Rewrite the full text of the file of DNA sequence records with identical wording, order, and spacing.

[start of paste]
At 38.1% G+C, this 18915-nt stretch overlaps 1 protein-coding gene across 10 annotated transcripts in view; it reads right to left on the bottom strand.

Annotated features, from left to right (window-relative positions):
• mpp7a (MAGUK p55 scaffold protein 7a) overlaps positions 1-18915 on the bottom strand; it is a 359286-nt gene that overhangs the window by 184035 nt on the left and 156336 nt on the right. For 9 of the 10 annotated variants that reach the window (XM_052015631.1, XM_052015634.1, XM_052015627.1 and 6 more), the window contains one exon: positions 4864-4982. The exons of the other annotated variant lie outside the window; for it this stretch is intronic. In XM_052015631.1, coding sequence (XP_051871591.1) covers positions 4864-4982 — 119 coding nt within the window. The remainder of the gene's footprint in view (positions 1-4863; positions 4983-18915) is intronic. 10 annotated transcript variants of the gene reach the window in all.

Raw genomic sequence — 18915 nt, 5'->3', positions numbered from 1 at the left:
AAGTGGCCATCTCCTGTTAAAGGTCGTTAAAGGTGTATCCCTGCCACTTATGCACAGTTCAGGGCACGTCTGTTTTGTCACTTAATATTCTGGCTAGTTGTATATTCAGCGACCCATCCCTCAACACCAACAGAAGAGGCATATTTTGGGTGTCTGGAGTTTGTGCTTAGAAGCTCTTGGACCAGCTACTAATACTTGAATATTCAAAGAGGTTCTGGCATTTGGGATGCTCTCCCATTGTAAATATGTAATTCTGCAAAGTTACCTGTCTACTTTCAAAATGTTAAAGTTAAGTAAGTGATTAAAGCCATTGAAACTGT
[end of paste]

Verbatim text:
At 38.1% G+C, this 18915-nt stretch overlaps 1 protein-coding gene across 10 annotated transcripts in view; it reads right to left on the bottom strand.

Annotated features, from left to right (window-relative positions):
• mpp7a (MAGUK p55 scaffold protein 7a) overlaps positions 1-18915 on the bottom strand; it is a 359286-nt gene that overhangs the window by 184035 nt on the left and 156336 nt on the right. For 9 of the 10 annotated variants that reach the window (XM_052015631.1, XM_052015634.1, XM_052015627.1 and 6 more), the window contains one exon: positions 4864-4982. The exons of the other annotated variant lie outside the window; for it this stretch is intronic. In XM_052015631.1, coding sequence (XP_051871591.1) covers positions 4864-4982 — 119 coding nt within the window. The remainder of the gene's footprint in view (positions 1-4863; positions 4983-18915) is intronic. 10 annotated transcript variants of the gene reach the window in all.

Raw genomic sequence — 18915 nt, 5'->3', positions numbered from 1 at the left:
AAGTGGCCATCTCCTGTTAAAGGTCGTTAAAGGTGTATCCCTGCCACTTATGCACAGTTCAGGGCACGTCTGTTTTGTCACTTAATATTCTGGCTAGTTGTATATTCAGCGACCCATCCCTCAACACCAACAGAAGAGGCATATTTTGGGTGTCTGGAGTTTGTGCTTAGAAGCTCTTGGACCAGCTACTAATACTTGAATATTCAAAGAGGTTCTGGCATTTGGGATGCTCTCCCATTGTAAATATGTAATTCTGCAAAGTTACCTGTCTACTTTCAAAATGTTAAAGTTAAGTAAGTGATTAAAGCCATTGAAACTGT